How to Build Your Personal Brand

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--By ANA Career Center Staff - December 2014

Whether you’re a seasoned nurse or you’re just starting your first nursing position, establishing expertise and credibility is a vital part of building your professional reputation or personal brand. It takes time and patience to build a strong personal brand, but it’s worth doing.

There are several reasons it’s worth the effort to build a personal brand, says Terri Gaffney, MPA, RN. One important reason is personal satisfaction. “By becoming a credible, knowledgeable source for your peers, you enhance your professional image. As a result, you become a go-to person.” You may then be invited to sit on policymaking boards or to present at conferences.

The work you do also helps build your employer’s reputation and the already respected reputation of nurses in general. Nurses are trusted health care professionals, Gaffney says, and are recognized leaders. Yet nurses hesitate to highlight their successes. “Don’t be afraid to submit an abstract to share your work at a local, state or national conference. It raises your professional visibility as well as that of the facility.

Writing and speaking are excellent ways to differentiate yourself from others. “We are a powerhouse -- but we don’t harness all the power we could unless we build a personal brand.”

5 Ways to Build Your Personal Brand

Set goals for yourself as you begin to look at ways to build your personal brand. For example, gaining recognition in a particular topic may help you advance your career as you become regarded as a leader. Being appointed to a board or policy-making body may help you influence advances in the profession. Having goals that build your career and advance the profession can help you define success and decide what steps to take.

If you’d like to work on building your personal brand, but aren’t sure how to start, these suggestions from people who have already done so can help.

Identify Your Professional Expertise

Look at your accomplishments and interests to identify the contributions you’ve made or can make to other nurses and the profession itself. What are your unique gifts and skills? Whether you’ve created an innovative process that enhances patient care at your hospital or have a knack for collaboration and influencing your peers, consider what you already offer to your organization or the profession and think about how you can build on those skills to achieve your goals.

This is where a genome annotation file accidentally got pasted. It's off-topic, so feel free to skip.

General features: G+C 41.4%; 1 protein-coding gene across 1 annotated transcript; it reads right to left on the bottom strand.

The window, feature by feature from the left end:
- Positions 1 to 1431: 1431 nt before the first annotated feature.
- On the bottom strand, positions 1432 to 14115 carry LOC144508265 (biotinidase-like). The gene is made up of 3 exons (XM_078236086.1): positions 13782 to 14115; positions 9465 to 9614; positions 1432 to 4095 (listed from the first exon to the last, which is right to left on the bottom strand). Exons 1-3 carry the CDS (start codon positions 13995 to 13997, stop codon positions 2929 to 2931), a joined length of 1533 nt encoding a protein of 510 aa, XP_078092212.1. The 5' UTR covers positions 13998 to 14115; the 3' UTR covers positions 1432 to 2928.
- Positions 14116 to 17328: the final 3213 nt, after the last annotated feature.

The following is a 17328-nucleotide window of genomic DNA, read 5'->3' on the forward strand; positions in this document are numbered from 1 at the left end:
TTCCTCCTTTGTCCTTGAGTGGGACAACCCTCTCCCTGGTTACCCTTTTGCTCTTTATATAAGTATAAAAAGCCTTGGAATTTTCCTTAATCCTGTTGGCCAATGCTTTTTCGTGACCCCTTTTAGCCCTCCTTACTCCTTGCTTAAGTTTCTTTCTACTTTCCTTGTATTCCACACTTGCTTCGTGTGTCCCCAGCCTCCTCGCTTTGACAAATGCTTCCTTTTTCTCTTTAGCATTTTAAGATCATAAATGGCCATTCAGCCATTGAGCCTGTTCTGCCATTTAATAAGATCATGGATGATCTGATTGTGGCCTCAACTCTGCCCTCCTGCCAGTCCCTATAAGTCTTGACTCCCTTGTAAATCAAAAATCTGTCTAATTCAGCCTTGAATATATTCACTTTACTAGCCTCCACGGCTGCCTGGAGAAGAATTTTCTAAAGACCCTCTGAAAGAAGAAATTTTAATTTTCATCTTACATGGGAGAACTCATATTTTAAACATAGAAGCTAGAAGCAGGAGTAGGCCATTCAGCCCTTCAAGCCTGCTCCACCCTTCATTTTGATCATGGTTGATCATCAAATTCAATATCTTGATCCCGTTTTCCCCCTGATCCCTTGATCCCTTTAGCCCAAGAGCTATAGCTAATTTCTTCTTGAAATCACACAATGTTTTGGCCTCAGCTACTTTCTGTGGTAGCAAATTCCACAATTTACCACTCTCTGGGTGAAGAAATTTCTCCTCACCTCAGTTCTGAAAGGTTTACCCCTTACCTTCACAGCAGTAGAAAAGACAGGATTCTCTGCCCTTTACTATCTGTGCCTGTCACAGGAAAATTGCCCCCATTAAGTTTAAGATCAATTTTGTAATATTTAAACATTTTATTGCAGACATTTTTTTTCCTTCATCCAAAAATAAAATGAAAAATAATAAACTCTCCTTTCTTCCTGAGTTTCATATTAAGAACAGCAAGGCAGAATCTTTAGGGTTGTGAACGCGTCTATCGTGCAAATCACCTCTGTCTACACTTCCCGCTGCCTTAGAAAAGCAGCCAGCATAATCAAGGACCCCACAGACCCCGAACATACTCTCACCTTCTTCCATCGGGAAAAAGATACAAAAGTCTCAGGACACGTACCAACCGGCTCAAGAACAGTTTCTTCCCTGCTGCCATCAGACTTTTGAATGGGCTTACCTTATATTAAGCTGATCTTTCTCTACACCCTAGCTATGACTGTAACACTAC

Aggregate Your Work

Now that you’ve focused on what makes you shine, find ways to assemble examples of situations where you’ve put your skills into action. Develop a portfolio or website with links to your work and information about yourself, recommends Nick Angelis, MSN, CRNA, author of “How to Succeed in Anesthesia School.” Having everything in one place makes it easier to show others what you’re interested in and how your background and experience will help you take the next step.

Connect With Like-Minded Colleagues

No matter where you are, when you see an opportunity to share your ideas, take it. You may find someone who can help you with research or get the word out about your work. For example, if you are at a conference or an event and encounter nurses with similar interests, you can all cooperate to spread the word throughout your respective facilities. Nurses are also taking advantage of social media communities, such as using LinkedIn to connect and share information and advance the profession.

Publish Clinical Research

The only way your work will affect others is if you share it, so boost your research’s impact by getting it published. Evidence based practice (EBP) is a core competence of all registered nurses. Many nurses are involved in EBP projects integrating the best scientific evidence with the best experiential evidence. Publishing your outcomes is a great way to share your knowledge and experience and advance nursing. Choose an appropriate journal for your work and practice, and also consider publishing in cross-disciplinary journals to reach other health care professionals.

Nurse Sarah Dawkins published articles in professional journals to get the word out about different processes and highlight presentations she has made. She promotes her work to a wider audience by assembling her articles on her website and using social media to connect with others.

Speak at Conferences

One of the simplest ways to get some experience speaking at nursing and health care conferences is to be a poster presenter, Gaffney says. Doing a poster presentation at local, state or national conferences can be a little less stressful than a full-fledged speaking engagement, she says. “It’s a good way to get out there and begin discussing your work with other nurses and be seen as an expert in the field.” As you continue to gain credibility, organizations may approach you to share your knowledge in a specific area.
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